92000 inactive Catholics came back to Church in Phoenix Diocese
Phoenix, March 27, 2009 - Maybe TV isn't so bad after all.
An estimated 92,000 inactive Catholics in the Phoenix Diocese have come back to the church in the last year thanks in large part to a groundbreaking television advertising campaign called Catholics Come Home.
The promotional spots featured people and locations from around the Phoenix Diocese to promote the church during prime-time television. The cornerstone of the campaign, the Catholics Come Home Web site, addresses often misunderstood aspects of the faith.
"For those who had fallen away from the practice of their faith, it let them know that we want them to come home," Phoenix Bishop Thomas J. Olmsted said.
The commercials, which ran during Lent in 2008, detail the good works of the Catholic Church throughout history. They also offer real-life testimonials of local fallen-away Catholics explaining what turned them away and what drew them back.
"Phoenix was supposed to be this quiet little test," said Tom Peterson, a former resident of Phoenix who is president and founder of Catholics Come Home, which is now based in Georgia.
"Word went worldwide as soon as you launched," he said in an interview with the Phoenix diocesan newspaper, The Catholic Sun.
More than half a million different visitors from all 50 states and 80 countries have visited the Web site catholicscomehome.com since the spots first aired.
The response was so positive that other dioceses around the country are looking to Phoenix for ideas on bringing Catholics back to the church.
The Diocese of Corpus Christi in Texas recently launched different versions of the television spots in English and Spanish. Each parish supplemented the commercials at Ash Wednesday services with a brochure for everyone answering common faith-related questions and listing Mass times and ministries.
The Catholics Come Home spots will appear in more than a dozen other dioceses around the country later in 2009 or early 2010. By the time Advent rolls around in 2010, organizers say they'll go national on major networks.
"Our family is made up of every race," begins the longest of the spots. "We are young and old, rich and poor, men and women, sinners and saints."
The two-minute ad highlights the vital part the Catholic Church has played in establishing hospitals, orphanages and schools in addition to its role in science, marriage, family life, Scripture and sacraments.
"If you've been away from the Catholic Church, we invite you to take another look," the announcer says toward the end. "We are Catholic; welcome home."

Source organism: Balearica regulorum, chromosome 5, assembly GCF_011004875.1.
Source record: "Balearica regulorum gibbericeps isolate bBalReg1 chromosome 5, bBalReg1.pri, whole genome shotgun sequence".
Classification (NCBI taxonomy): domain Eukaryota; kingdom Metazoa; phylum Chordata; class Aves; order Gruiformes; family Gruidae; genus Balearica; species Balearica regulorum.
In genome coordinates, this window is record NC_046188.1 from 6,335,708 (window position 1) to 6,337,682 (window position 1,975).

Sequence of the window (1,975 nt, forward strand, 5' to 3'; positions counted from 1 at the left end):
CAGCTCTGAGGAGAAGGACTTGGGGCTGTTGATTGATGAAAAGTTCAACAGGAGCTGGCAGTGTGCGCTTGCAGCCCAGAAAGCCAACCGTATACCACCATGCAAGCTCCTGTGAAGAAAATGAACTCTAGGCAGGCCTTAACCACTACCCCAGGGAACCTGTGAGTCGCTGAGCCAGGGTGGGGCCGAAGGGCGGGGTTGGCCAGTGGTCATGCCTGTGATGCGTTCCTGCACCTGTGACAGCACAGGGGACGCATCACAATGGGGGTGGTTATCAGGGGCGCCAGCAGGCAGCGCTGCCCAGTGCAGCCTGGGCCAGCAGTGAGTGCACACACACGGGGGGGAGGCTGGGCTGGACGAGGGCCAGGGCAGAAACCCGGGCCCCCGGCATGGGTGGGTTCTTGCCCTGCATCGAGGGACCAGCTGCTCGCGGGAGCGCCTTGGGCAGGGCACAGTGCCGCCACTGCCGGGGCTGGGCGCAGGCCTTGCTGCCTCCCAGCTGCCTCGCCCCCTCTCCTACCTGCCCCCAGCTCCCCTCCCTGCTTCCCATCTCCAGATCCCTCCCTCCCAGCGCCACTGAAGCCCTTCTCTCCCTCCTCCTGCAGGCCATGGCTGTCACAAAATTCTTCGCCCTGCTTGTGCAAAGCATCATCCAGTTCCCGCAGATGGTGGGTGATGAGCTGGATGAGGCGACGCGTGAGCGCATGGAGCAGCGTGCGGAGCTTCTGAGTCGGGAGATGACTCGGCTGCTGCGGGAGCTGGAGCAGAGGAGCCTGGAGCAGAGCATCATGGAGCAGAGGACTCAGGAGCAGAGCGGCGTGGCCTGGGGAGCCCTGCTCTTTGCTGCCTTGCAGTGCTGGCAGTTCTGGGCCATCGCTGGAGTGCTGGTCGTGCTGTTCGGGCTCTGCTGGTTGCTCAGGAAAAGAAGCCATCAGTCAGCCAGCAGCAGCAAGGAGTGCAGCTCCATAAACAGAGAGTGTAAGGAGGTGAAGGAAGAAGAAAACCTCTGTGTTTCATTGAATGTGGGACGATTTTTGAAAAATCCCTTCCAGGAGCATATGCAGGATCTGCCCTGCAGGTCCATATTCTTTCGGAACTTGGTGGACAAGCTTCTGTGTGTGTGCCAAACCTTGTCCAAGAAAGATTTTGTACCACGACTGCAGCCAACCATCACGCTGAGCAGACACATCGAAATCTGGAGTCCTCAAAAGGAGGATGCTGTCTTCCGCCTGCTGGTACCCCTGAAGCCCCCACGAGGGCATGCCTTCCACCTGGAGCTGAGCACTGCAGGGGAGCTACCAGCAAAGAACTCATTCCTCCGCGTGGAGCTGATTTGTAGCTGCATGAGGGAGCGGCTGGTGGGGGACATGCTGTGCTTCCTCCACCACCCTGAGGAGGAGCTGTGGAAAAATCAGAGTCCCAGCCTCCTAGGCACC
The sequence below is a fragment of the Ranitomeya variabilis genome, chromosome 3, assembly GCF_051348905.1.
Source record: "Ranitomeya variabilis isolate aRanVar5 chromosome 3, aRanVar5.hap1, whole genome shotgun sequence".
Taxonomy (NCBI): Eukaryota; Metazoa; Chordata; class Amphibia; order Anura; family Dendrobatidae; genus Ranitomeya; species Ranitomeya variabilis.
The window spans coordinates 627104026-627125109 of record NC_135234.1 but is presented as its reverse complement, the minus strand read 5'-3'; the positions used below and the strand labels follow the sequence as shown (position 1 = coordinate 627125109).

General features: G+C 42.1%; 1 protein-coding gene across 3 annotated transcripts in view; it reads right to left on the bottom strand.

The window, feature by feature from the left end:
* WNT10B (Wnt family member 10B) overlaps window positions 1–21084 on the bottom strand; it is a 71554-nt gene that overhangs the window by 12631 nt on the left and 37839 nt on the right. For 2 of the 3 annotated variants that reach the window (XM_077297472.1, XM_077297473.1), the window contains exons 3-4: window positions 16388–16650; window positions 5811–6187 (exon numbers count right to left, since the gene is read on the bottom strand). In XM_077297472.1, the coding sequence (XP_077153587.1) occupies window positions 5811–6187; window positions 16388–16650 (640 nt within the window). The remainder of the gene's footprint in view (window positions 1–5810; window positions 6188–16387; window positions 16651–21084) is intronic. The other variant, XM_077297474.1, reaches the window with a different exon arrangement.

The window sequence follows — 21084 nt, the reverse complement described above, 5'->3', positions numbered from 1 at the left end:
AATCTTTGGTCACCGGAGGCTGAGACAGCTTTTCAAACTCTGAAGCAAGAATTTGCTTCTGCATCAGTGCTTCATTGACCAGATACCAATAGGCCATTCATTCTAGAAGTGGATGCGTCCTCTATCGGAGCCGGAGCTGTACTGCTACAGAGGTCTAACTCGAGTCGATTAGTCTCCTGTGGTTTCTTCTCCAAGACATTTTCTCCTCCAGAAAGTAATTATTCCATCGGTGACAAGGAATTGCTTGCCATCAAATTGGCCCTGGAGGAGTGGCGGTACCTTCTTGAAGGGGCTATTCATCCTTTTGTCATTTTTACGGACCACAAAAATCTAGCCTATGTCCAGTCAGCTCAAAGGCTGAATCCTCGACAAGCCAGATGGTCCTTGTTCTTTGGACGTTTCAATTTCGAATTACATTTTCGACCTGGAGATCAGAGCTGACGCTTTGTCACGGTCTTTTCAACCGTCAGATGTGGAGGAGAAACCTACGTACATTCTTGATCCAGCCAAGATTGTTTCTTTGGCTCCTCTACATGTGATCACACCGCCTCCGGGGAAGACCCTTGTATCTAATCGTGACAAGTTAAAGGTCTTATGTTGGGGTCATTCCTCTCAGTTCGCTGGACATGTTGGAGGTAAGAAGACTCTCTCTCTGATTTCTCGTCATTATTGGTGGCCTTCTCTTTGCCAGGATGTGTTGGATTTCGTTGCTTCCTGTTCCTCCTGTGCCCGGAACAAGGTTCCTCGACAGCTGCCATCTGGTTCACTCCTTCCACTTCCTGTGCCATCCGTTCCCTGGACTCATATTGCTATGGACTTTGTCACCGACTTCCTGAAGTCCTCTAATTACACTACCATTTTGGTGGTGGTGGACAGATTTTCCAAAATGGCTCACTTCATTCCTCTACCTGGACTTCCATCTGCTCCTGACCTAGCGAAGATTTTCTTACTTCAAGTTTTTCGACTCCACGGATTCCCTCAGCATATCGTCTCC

Another two-minute ad shows men and women alone watching the best and the worst scenes from their lives play back before them on an old movie reel.
The final ad that aired -- Peterson has dozens more like it ready to go -- featured snippets of testimonials about why Catholics left the church and what they found upon their return.
Peterson said the Catholics Come Home campaign has "the potential of re-Christianizing our society and even catechizing the world."
A lot of pro bono production, nearly $1 million from various donors and foundations, and a grant from the Catholic Community Foundation helped put the ads on the air.
The Diocese of Phoenix has witnessed increased interest in the church, which leaders are attributing to last year's campaign.
"It's exciting to see the fruits that continue to grow from this," said Ryan Hanning, coordinator of adult evangelization for the diocese. According to Hanning, a number of the faithful have found a renewed passion for the church, while fallen-away Catholics rejoined parish life.
Hanning worked closely with Peterson on the Catholics Come Home campaign and ensured that parish leaders, especially those in faith formation, were ready to welcome back Catholics and resolve sacramental and doctrinal issues. More than 25 parishes created programs to welcome Catholics back to the church.
Our Lady of Mount Carmel Parish in Tempe was one of them. It showed a video before Easter Masses and held a six-week program for returning Catholics.
"The commercials helped (fallen-away Catholics) realize that they were missing something in their lives," said Father John Bonavitacola, pastor of Our Lady of Mount Carmel. He noticed that Catholics who had grown lax in their faith or who felt hurt by the church, or who had divorced and remarried, returned. Many had their marriage validated in the church while others joined for the first time.
Six months after the media campaign ended, a comprehensive analysis of its impact revealed a 22 percent increase in Mass attendance at nine sample parishes. Throughout the diocese, the average increased Mass attendance -- returned and new Catholics -- was 12 percent. That's despite a flat population growth in the diocese during that period.
"Wherever they've been, they can come back home. It's a message that resonates," Hanning said. "I never thought I'd have thousands of Catholics calling and e-mailing me and saying, 'I'm proud to be Catholic and I want to help others.'"
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